What I didn’t enjoy nor liked was the Monkey Show. The poor thing was on a lease the whole time. And again, coming from Nepal, we know how clever monkeys are, so the tricks people were getting thrills out of were what they do in life. 

  

Next stop, we were taken to a waterfall, and lining the street to the waterfall were all these little eateries and souvenir shops. Really reminded me of how strips prior to going to temples in Nepal are all lined up with veneration materials and souvenir shops. When we had read the brochure for the tour it had said bring a towel, so here we were, the only two ‘newbie’ tourists who had trudged along with us a complimentary straw bag from our hotel with two towels. There was no need for that as we later found out. A 20-minute stop wasn’t going to be enough for us to take photos and then go for a swim. So instead we made use of our heavy basket and gathered few souvenirs. 
Lunch was a drive through to the top of some mountain at a mountain restaurant, with its bamboo hits and tables set on side of the cliff. Beautiful. The food was delicious as well, though I doubt our companions on the ride enjoyed it as much. They barely touched it and had almost dry rice alone. Perhaps they found it spicy as the green chicken curry did have quiet a punch to it, which we both enjoyed. Lucky for M I’ve slowly trained him over the years to tolerating a bit of chilly in his food. Nowadays he eats more Asian food than I do while at work, but that’s another story.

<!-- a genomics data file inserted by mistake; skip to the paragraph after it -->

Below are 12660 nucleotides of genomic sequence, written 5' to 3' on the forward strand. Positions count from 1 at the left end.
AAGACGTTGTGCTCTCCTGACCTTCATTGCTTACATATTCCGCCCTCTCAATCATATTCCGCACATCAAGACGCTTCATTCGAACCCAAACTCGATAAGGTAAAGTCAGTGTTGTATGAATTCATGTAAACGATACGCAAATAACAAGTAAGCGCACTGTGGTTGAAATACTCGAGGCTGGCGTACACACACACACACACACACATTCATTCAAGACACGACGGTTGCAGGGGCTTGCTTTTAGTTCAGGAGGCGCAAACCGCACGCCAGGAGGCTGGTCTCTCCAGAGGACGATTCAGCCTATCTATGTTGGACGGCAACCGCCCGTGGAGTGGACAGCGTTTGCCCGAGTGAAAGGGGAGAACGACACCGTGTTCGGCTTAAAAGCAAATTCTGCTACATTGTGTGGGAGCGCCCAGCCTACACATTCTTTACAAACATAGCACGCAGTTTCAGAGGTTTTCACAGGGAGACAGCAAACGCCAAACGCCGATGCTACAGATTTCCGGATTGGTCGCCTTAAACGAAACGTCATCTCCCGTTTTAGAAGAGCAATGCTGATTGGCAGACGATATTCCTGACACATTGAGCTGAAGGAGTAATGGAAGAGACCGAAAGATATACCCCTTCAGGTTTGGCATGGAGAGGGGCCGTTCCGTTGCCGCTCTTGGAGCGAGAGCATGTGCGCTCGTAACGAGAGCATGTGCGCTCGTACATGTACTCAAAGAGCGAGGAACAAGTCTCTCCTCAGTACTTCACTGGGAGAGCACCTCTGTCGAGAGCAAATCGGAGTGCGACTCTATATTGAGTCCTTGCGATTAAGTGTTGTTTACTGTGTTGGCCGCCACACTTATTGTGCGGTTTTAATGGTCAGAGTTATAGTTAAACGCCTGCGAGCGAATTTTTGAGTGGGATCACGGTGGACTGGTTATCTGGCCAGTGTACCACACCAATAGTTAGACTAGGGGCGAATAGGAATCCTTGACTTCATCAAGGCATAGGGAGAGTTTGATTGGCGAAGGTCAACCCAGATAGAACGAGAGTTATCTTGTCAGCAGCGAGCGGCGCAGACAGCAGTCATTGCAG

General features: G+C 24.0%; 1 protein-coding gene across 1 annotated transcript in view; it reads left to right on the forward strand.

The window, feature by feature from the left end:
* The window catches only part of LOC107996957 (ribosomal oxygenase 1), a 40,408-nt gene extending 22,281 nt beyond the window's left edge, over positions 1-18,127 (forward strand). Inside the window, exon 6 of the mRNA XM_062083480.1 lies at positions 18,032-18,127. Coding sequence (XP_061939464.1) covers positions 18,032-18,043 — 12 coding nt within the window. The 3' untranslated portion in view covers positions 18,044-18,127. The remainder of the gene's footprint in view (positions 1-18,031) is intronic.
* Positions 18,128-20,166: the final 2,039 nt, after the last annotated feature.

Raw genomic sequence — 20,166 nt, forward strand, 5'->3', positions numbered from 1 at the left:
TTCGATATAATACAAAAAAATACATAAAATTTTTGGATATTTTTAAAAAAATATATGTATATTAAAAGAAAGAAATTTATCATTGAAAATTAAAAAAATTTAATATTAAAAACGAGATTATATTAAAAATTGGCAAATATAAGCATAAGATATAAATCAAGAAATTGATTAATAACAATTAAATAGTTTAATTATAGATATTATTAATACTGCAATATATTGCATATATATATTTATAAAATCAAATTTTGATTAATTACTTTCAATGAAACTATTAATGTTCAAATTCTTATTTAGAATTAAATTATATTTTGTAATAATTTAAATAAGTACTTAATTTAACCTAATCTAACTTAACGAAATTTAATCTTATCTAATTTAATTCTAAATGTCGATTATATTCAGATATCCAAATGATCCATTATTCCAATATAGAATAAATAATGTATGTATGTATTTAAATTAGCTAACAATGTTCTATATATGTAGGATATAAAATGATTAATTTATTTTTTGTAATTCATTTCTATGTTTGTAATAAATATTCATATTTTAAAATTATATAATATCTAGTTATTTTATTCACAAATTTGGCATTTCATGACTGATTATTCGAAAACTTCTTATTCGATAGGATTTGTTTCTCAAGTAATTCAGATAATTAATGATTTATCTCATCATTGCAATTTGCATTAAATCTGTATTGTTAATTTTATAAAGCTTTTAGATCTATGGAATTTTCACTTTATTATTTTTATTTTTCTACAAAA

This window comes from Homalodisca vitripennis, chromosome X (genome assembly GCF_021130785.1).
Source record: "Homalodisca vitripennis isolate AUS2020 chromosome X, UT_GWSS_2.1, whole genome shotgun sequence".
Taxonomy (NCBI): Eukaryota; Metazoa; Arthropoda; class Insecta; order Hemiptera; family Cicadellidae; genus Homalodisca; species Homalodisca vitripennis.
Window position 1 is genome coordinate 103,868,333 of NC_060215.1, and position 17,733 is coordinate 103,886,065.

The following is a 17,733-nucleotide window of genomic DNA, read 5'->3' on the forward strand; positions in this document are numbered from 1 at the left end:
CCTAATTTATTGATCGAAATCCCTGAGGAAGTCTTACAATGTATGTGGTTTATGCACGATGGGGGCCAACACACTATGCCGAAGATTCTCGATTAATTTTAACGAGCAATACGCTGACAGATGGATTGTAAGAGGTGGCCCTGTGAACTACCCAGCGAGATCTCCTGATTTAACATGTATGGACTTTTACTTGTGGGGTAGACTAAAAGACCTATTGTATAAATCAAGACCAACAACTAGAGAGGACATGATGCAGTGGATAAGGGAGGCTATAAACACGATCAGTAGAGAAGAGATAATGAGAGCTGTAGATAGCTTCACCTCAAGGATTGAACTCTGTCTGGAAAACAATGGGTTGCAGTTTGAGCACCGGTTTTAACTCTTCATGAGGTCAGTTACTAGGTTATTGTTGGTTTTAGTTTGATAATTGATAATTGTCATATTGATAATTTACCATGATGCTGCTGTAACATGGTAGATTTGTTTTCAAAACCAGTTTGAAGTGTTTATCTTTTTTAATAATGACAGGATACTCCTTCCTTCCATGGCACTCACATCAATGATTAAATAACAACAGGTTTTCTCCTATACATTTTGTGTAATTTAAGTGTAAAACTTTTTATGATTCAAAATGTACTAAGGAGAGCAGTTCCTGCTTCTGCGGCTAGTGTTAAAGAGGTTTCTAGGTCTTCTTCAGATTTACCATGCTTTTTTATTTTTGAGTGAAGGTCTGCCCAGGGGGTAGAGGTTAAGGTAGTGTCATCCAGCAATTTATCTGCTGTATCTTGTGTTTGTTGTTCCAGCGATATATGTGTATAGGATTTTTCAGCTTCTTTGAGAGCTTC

Oh, we went to a truly magical place after that, called the Magic Garden. One thing I’m going to say about the trip was, though it was beautiful in many ways, it was incomplete because our guide didn’t truly give us the stories behind each place and its significance. Anyway, I’m diverting. The Magic Garden. I won’t be able to say much about it other than the fact that it was whimsical, it was a fairytale, and it had a sense of lost in time about it. 

  
Something that truly captured both our imagination, seeing how we are both storytellers in our own ways. I looked at the place from a writer-director point of view, thinking how wonderful a place to shoot a film. And M was thinking of it from his 3D- artist point of view, how he could build a place like this in his 3D format for animations. It simply was, captivating. 

     

After this, despite the sun high in the sky, our guide gave us an opportunity to ride on top of the jeep as we flew down the mountain through 15 kilometers of jungle. Though most of the road was paved, there were parts that were truly bumpy, and being on top of the jeep, we had to grip the side bars and duck down every now and then so we do not get thrashed by tree branches that brushed past us.